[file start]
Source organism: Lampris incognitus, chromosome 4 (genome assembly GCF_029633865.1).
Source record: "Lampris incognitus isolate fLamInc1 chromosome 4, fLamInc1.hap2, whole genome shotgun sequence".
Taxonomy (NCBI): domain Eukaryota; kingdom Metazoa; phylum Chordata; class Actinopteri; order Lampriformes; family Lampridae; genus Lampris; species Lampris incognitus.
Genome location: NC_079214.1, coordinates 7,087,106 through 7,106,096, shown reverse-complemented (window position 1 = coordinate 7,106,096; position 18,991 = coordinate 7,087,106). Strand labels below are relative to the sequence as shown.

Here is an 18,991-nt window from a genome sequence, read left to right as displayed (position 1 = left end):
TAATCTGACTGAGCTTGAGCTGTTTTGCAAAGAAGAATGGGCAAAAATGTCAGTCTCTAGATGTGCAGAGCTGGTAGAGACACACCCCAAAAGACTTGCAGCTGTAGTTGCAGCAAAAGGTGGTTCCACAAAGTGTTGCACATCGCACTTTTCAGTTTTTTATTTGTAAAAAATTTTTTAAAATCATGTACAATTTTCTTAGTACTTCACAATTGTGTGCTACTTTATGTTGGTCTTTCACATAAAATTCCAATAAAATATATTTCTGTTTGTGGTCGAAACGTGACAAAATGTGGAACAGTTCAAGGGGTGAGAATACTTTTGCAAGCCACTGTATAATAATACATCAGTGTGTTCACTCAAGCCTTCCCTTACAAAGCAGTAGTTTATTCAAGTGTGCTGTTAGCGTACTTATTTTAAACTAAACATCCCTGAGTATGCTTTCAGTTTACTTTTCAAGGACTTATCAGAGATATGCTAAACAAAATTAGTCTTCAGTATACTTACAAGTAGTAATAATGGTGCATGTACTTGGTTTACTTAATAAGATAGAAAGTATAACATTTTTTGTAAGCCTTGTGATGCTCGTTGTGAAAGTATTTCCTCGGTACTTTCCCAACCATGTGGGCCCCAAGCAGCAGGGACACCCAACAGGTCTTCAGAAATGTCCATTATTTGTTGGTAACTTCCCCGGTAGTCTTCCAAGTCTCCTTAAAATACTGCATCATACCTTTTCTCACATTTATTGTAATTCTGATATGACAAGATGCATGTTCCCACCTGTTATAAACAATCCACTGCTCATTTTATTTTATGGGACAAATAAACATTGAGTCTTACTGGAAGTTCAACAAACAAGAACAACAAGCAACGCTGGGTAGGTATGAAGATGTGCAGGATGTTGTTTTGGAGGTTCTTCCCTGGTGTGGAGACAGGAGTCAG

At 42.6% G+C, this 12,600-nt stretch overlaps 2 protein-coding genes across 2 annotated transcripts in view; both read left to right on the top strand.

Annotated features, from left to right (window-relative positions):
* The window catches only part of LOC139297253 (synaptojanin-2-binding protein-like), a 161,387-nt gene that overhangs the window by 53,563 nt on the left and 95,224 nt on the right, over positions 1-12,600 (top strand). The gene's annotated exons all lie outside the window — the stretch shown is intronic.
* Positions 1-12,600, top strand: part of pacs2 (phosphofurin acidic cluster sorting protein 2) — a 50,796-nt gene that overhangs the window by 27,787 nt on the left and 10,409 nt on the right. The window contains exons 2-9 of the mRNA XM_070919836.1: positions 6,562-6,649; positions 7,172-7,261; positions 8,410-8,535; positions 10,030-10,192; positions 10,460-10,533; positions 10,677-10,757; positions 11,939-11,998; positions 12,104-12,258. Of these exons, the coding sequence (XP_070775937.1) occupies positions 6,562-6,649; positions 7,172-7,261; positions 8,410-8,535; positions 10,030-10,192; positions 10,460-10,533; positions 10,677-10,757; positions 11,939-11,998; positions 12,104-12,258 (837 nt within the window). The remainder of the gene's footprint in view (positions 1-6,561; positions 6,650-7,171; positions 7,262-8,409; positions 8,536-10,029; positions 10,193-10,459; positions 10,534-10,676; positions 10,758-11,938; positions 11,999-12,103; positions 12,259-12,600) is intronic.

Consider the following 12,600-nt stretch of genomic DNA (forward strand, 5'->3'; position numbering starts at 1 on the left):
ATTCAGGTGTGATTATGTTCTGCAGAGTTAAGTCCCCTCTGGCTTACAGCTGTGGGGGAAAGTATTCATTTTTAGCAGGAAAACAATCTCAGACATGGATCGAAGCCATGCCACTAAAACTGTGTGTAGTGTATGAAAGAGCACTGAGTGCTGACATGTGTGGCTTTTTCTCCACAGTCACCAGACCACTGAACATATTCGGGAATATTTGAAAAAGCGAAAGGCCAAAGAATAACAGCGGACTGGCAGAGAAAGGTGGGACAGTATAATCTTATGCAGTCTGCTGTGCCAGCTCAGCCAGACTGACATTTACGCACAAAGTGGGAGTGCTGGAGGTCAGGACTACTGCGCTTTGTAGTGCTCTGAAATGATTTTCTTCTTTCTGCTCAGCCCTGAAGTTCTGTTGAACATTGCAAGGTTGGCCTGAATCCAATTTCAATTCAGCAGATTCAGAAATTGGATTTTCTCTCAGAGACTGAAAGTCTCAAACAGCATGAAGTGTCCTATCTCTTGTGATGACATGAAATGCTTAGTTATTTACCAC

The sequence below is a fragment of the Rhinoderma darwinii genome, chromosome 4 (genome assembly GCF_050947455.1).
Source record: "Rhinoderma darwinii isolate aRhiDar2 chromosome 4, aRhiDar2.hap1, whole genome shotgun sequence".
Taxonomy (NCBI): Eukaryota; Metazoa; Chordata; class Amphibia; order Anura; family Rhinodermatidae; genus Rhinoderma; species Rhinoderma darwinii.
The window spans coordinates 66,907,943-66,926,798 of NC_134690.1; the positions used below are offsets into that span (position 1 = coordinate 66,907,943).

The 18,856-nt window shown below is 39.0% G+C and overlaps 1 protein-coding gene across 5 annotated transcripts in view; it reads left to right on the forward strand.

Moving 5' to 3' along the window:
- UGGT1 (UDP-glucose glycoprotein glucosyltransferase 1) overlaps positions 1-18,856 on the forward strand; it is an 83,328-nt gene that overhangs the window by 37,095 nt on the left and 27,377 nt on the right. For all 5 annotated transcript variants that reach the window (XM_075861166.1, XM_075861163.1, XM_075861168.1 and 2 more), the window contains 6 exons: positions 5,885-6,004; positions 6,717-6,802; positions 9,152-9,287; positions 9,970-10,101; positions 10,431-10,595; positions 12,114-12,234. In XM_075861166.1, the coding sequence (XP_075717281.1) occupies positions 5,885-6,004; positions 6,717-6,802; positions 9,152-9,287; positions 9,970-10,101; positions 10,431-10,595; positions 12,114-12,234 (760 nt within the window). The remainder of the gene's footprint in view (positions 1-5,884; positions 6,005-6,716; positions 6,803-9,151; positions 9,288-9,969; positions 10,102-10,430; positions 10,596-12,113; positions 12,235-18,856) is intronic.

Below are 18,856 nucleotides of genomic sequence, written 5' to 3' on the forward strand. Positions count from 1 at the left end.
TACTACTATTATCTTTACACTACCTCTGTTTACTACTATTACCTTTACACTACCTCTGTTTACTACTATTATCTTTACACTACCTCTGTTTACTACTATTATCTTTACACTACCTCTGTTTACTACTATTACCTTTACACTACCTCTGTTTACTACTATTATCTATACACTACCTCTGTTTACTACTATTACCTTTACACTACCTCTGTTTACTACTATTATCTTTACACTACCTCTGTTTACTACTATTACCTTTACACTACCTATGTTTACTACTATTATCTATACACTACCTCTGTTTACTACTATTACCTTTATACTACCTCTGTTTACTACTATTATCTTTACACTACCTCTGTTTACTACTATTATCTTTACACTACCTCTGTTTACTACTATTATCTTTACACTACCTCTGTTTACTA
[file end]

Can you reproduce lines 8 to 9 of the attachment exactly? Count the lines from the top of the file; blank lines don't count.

Annotated features, from left to right (window-relative positions):
* The window catches only part of LOC139297253 (synaptojanin-2-binding protein-like), a 161,387-nt gene that overhangs the window by 53,563 nt on the left and 95,224 nt on the right, over positions 1-12,600 (top strand). The gene's annotated exons all lie outside the window — the stretch shown is intronic.